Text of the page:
14 May 2021 - Events
‘Forget brexit and immigration, the robots are going to take all our jobs!’ There is even a website to tell you the chance of it happening. Or, if you prefer more measured hype, robot automation ‘will take 800 million jobs by 2030’. Daugherty and Wilson, writing in ‘Human + Machine’, are critical of the Man vs. Robot mindset that underpins such headlines. It makes great scifi, but misleads when we ask what to do about the rise of AI in the workplace.
How might work change?
So is AI eating the working world(1)? The report the BBC cited spends much effort on how work will change, and concludes that ‘a very large number of people may need to shift occupational categories and learn new skills in the years ahead’. Daugherty and Wilson talk persuasively of ‘reimagining process’. Rather than training for a different but existing role, the real challenge is to reimagine the roles themselves, to reimagine the way we do things: with technology not a dumb tool, but a smart colleague. That seems to ring true for the professions, if only they are humble enough to recognise that skills we view as profoundly human are susceptible to improvement and augmentation with AI. Radiology is a nice example. Deep learning AI systems are able to match or exceed human success rates when assessing medical images, and the technology will not stand still. At the process level, the challenge is to reimagine how to look after patients given these new capabilities, and the upside of ever-improving healthcare is obvious and desirable. At the individual level though, what happens to radiologists?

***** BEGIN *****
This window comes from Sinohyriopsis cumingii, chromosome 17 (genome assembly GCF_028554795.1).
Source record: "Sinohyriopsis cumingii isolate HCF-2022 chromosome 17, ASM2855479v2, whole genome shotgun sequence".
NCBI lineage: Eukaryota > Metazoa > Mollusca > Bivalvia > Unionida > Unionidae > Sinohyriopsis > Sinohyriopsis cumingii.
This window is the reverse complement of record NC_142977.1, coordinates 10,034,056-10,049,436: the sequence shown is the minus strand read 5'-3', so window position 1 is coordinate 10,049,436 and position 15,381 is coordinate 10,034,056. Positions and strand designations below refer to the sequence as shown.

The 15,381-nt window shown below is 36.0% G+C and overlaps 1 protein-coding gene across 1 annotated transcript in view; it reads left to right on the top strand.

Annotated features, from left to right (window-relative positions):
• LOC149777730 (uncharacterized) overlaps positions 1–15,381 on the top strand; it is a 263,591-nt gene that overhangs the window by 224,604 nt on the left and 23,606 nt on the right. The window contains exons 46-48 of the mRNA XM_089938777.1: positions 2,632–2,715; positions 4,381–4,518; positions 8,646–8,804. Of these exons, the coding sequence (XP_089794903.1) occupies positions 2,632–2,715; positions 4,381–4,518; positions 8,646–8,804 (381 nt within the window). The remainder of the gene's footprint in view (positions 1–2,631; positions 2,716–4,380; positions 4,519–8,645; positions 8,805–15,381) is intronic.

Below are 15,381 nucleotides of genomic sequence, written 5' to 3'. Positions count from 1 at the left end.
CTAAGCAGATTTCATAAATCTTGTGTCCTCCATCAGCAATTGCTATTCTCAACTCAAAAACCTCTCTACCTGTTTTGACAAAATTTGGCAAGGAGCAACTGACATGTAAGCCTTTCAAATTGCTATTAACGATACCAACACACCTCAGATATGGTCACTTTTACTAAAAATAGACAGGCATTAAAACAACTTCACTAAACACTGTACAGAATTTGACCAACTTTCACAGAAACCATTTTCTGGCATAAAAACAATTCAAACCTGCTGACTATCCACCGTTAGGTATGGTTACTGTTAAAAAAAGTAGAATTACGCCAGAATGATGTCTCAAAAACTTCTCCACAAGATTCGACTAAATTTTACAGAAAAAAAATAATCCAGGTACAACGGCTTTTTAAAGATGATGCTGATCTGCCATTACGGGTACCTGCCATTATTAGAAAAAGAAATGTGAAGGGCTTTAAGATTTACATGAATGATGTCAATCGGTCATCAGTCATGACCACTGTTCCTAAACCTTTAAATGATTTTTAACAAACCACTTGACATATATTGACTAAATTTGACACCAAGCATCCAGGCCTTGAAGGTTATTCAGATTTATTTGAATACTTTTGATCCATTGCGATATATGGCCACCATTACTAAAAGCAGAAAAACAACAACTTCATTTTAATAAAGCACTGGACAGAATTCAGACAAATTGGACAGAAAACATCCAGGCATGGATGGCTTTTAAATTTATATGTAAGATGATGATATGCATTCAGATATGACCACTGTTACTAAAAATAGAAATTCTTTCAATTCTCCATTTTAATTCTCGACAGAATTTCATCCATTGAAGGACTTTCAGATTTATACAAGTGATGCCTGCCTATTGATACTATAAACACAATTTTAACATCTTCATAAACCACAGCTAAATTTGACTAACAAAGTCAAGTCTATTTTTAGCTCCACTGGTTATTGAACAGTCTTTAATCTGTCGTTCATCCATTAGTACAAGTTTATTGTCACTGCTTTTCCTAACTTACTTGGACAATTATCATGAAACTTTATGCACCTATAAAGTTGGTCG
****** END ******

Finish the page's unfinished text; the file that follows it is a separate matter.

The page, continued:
The importance of explaining AI
Entirely new roles are emerging with the rise of AI and deep learning in particular. One fascinating grand challenge is to explain how AI makes decisions. There is inherent opacity in sophisticated algorithms, which throws up a very human reaction. IBM’s Watson platform is used in evidence-based medical diagnosis and when its predictions agree with the experts, all is fine. When Watson differs though, the human instinct is to say it is ‘wrong’, even where Watson has found correlations in the data unrecognised in conventional practice. Explaining how AI arrives at its answers will be critical to advanced adoption.
What will society look like?
With all the reimagined will in the world though, it seems to me that Keynes had a point. In 1930, he predicted that workers in developed countries would need work only 15 hours a week. The challenge would be how to use one’s leisure time wisely. Many jobs will disappear to automation, and the displacement of workers might be too great to be offset by any amount of retraining. Or better put, if we no longer need deploy so much human effort to have a good society, can we (or our politicians) imagine a better way of doing things? It seems that radical society wide changes, such as a universal basic income, and planning parts of the economy must rise to the top of the agenda. But as Keynes said, ‘the difficulty lies not so much in developing new ideas as in escaping from old ones’.
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